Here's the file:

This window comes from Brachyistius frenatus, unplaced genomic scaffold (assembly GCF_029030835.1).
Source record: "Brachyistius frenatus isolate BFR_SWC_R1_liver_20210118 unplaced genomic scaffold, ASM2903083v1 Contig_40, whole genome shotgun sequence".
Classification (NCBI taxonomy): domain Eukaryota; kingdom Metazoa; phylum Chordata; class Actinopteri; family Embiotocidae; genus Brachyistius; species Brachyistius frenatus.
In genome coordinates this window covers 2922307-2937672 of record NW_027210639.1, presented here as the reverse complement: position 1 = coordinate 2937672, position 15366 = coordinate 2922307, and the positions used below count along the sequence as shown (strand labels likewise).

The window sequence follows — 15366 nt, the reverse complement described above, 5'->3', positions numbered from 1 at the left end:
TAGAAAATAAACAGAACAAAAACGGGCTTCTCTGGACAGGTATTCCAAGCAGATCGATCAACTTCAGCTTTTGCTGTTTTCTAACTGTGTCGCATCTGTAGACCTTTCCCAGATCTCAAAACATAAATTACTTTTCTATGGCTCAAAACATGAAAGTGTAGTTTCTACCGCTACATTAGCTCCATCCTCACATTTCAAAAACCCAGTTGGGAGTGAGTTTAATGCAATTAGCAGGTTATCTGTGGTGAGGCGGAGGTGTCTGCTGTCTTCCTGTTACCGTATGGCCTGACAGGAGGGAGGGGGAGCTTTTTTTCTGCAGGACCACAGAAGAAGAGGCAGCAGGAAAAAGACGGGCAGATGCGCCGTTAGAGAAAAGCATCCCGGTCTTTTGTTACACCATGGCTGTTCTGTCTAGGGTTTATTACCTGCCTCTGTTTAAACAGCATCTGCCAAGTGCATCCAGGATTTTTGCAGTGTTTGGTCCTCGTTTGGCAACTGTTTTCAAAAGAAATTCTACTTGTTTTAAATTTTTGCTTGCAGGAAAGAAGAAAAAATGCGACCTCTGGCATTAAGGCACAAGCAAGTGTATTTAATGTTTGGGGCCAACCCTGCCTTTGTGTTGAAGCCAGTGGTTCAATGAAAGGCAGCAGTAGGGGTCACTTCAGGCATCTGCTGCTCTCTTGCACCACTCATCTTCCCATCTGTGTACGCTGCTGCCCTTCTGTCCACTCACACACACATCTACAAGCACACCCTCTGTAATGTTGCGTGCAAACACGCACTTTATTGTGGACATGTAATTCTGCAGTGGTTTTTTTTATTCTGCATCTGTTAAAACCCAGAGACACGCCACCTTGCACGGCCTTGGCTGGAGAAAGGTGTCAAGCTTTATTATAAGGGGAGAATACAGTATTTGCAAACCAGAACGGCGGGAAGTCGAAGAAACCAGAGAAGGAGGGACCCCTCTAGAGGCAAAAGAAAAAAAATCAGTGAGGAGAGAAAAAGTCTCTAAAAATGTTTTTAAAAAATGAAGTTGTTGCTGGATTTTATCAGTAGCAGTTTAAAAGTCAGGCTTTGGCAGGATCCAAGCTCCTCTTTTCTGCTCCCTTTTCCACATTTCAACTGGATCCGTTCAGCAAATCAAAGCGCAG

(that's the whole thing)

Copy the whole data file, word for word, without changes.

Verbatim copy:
This window comes from Brachyistius frenatus, unplaced genomic scaffold (assembly GCF_029030835.1).
Source record: "Brachyistius frenatus isolate BFR_SWC_R1_liver_20210118 unplaced genomic scaffold, ASM2903083v1 Contig_40, whole genome shotgun sequence".
Classification (NCBI taxonomy): domain Eukaryota; kingdom Metazoa; phylum Chordata; class Actinopteri; family Embiotocidae; genus Brachyistius; species Brachyistius frenatus.
In genome coordinates this window covers 2922307-2937672 of record NW_027210639.1, presented here as the reverse complement: position 1 = coordinate 2937672, position 15366 = coordinate 2922307, and the positions used below count along the sequence as shown (strand labels likewise).

The window sequence follows — 15366 nt, the reverse complement described above, 5'->3', positions numbered from 1 at the left end:
TAGAAAATAAACAGAACAAAAACGGGCTTCTCTGGACAGGTATTCCAAGCAGATCGATCAACTTCAGCTTTTGCTGTTTTCTAACTGTGTCGCATCTGTAGACCTTTCCCAGATCTCAAAACATAAATTACTTTTCTATGGCTCAAAACATGAAAGTGTAGTTTCTACCGCTACATTAGCTCCATCCTCACATTTCAAAAACCCAGTTGGGAGTGAGTTTAATGCAATTAGCAGGTTATCTGTGGTGAGGCGGAGGTGTCTGCTGTCTTCCTGTTACCGTATGGCCTGACAGGAGGGAGGGGGAGCTTTTTTTCTGCAGGACCACAGAAGAAGAGGCAGCAGGAAAAAGACGGGCAGATGCGCCGTTAGAGAAAAGCATCCCGGTCTTTTGTTACACCATGGCTGTTCTGTCTAGGGTTTATTACCTGCCTCTGTTTAAACAGCATCTGCCAAGTGCATCCAGGATTTTTGCAGTGTTTGGTCCTCGTTTGGCAACTGTTTTCAAAAGAAATTCTACTTGTTTTAAATTTTTGCTTGCAGGAAAGAAGAAAAAATGCGACCTCTGGCATTAAGGCACAAGCAAGTGTATTTAATGTTTGGGGCCAACCCTGCCTTTGTGTTGAAGCCAGTGGTTCAATGAAAGGCAGCAGTAGGGGTCACTTCAGGCATCTGCTGCTCTCTTGCACCACTCATCTTCCCATCTGTGTACGCTGCTGCCCTTCTGTCCACTCACACACACATCTACAAGCACACCCTCTGTAATGTTGCGTGCAAACACGCACTTTATTGTGGACATGTAATTCTGCAGTGGTTTTTTTTATTCTGCATCTGTTAAAACCCAGAGACACGCCACCTTGCACGGCCTTGGCTGGAGAAAGGTGTCAAGCTTTATTATAAGGGGAGAATACAGTATTTGCAAACCAGAACGGCGGGAAGTCGAAGAAACCAGAGAAGGAGGGACCCCTCTAGAGGCAAAAGAAAAAAAATCAGTGAGGAGAGAAAAAGTCTCTAAAAATGTTTTTAAAAAATGAAGTTGTTGCTGGATTTTATCAGTAGCAGTTTAAAAGTCAGGCTTTGGCAGGATCCAAGCTCCTCTTTTCTGCTCCCTTTTCCACATTTCAACTGGATCCGTTCAGCAAATCAAAGCGCAG